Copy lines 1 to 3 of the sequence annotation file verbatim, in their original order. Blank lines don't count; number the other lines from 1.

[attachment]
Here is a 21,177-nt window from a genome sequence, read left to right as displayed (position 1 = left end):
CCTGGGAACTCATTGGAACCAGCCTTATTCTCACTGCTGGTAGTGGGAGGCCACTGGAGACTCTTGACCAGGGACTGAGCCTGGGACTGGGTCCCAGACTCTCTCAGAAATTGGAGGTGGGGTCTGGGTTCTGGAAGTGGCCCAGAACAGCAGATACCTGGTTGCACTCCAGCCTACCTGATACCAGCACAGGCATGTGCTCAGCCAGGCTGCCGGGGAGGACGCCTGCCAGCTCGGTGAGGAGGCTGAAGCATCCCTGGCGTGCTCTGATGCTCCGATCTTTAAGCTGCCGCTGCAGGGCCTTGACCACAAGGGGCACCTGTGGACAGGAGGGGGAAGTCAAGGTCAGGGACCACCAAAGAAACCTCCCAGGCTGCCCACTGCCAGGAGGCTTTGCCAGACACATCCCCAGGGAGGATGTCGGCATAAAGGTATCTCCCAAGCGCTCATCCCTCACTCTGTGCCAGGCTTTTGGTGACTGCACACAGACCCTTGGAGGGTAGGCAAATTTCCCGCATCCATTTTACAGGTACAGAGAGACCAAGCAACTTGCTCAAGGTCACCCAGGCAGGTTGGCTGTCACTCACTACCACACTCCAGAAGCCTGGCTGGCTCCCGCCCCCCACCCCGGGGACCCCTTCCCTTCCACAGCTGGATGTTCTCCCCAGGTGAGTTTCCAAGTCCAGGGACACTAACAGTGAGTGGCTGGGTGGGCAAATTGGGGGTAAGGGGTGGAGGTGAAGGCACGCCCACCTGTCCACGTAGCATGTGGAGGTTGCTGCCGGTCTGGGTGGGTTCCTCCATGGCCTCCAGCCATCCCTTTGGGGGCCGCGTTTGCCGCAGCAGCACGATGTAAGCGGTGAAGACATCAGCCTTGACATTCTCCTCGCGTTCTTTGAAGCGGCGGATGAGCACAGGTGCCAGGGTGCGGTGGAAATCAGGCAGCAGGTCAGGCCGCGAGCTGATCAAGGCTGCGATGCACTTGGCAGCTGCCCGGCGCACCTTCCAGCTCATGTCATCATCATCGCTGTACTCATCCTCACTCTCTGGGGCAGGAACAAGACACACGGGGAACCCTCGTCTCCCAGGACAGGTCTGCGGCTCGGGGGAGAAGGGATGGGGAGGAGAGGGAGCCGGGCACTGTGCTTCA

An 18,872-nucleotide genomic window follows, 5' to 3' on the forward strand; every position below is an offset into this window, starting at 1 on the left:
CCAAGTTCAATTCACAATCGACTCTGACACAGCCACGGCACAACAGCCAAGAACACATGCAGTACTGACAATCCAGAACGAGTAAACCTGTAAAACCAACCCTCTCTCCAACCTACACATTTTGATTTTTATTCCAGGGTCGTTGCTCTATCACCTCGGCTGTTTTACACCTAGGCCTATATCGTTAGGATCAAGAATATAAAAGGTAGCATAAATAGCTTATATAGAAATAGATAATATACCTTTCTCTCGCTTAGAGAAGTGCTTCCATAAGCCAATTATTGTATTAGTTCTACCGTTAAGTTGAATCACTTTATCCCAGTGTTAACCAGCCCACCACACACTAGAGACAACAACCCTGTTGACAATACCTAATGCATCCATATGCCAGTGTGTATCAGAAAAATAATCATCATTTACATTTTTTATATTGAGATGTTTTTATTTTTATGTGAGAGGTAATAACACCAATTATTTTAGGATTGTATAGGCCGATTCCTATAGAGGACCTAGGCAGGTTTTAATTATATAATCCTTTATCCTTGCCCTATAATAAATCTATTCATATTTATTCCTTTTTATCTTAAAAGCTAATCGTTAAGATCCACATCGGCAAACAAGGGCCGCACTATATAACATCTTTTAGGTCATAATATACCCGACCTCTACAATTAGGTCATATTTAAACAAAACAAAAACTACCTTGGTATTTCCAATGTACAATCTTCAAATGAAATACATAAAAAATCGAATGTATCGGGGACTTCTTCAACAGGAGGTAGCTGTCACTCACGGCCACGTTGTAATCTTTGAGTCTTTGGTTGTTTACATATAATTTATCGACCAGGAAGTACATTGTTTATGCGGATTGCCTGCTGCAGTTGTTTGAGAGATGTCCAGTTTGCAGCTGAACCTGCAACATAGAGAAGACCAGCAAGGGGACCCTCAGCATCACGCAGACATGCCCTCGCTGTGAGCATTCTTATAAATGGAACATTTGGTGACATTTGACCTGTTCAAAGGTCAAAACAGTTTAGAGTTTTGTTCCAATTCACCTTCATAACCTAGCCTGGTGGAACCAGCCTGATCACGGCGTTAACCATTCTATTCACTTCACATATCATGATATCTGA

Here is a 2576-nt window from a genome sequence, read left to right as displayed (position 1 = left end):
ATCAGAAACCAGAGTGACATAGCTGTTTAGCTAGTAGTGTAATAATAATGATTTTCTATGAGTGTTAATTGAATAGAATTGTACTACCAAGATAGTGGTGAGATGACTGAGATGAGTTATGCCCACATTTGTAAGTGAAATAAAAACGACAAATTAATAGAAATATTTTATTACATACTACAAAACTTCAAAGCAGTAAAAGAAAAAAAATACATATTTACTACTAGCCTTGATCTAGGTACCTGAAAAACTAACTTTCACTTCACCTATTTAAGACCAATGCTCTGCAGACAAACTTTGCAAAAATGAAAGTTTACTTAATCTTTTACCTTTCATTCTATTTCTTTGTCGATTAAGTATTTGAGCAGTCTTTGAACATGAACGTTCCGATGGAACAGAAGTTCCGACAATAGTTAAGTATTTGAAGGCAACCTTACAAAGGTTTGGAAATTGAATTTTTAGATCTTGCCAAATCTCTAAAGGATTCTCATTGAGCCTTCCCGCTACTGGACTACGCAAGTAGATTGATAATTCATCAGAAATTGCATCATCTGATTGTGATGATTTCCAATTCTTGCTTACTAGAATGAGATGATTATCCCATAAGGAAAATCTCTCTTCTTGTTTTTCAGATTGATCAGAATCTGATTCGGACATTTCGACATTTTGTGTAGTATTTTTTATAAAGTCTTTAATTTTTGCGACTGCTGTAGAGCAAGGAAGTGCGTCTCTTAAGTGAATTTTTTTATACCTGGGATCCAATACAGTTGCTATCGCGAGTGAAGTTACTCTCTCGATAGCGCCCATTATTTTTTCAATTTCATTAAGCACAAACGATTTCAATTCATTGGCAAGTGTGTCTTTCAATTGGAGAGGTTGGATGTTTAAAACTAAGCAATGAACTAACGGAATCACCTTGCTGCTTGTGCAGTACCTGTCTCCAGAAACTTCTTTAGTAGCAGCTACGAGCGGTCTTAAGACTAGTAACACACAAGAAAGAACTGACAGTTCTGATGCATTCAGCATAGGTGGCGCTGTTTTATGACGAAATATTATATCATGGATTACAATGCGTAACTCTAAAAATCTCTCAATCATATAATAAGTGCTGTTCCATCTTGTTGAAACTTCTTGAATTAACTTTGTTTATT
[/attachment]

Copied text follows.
Here is a 21,177-nt window from a genome sequence, read left to right as displayed (position 1 = left end):
CCTGGGAACTCATTGGAACCAGCCTTATTCTCACTGCTGGTAGTGGGAGGCCACTGGAGACTCTTGACCAGGGACTGAGCCTGGGACTGGGTCCCAGACTCTCTCAGAAATTGGAGGTGGGGTCTGGGTTCTGGAAGTGGCCCAGAACAGCAGATACCTGGTTGCACTCCAGCCTACCTGATACCAGCACAGGCATGTGCTCAGCCAGGCTGCCGGGGAGGACGCCTGCCAGCTCGGTGAGGAGGCTGAAGCATCCCTGGCGTGCTCTGATGCTCCGATCTTTAAGCTGCCGCTGCAGGGCCTTGACCACAAGGGGCACCTGTGGACAGGAGGGGGAAGTCAAGGTCAGGGACCACCAAAGAAACCTCCCAGGCTGCCCACTGCCAGGAGGCTTTGCCAGACACATCCCCAGGGAGGATGTCGGCATAAAGGTATCTCCCAAGCGCTCATCCCTCACTCTGTGCCAGGCTTTTGGTGACTGCACACAGACCCTTGGAGGGTAGGCAAATTTCCCGCATCCATTTTACAGGTACAGAGAGACCAAGCAACTTGCTCAAGGTCACCCAGGCAGGTTGGCTGTCACTCACTACCACACTCCAGAAGCCTGGCTGGCTCCCGCCCCCCACCCCGGGGACCCCTTCCCTTCCACAGCTGGATGTTCTCCCCAGGTGAGTTTCCAAGTCCAGGGACACTAACAGTGAGTGGCTGGGTGGGCAAATTGGGGGTAAGGGGTGGAGGTGAAGGCACGCCCACCTGTCCACGTAGCATGTGGAGGTTGCTGCCGGTCTGGGTGGGTTCCTCCATGGCCTCCAGCCATCCCTTTGGGGGCCGCGTTTGCCGCAGCAGCACGATGTAAGCGGTGAAGACATCAGCCTTGACATTCTCCTCGCGTTCTTTGAAGCGGCGGATGAGCACAGGTGCCAGGGTGCGGTGGAAATCAGGCAGCAGGTCAGGCCGCGAGCTGATCAAGGCTGCGATGCACTTGGCAGCTGCCCGGCGCACCTTCCAGCTCATGTCATCATCATCGCTGTACTCATCCTCACTCTCTGGGGCAGGAACAAGACACACGGGGAACCCTCGTCTCCCAGGACAGGTCTGCGGCTCGGGGGAGAAGGGATGGGGAGGAGAGGGAGCCGGGCACTGTGCTTCA

An 18,872-nucleotide genomic window follows, 5' to 3' on the forward strand; every position below is an offset into this window, starting at 1 on the left: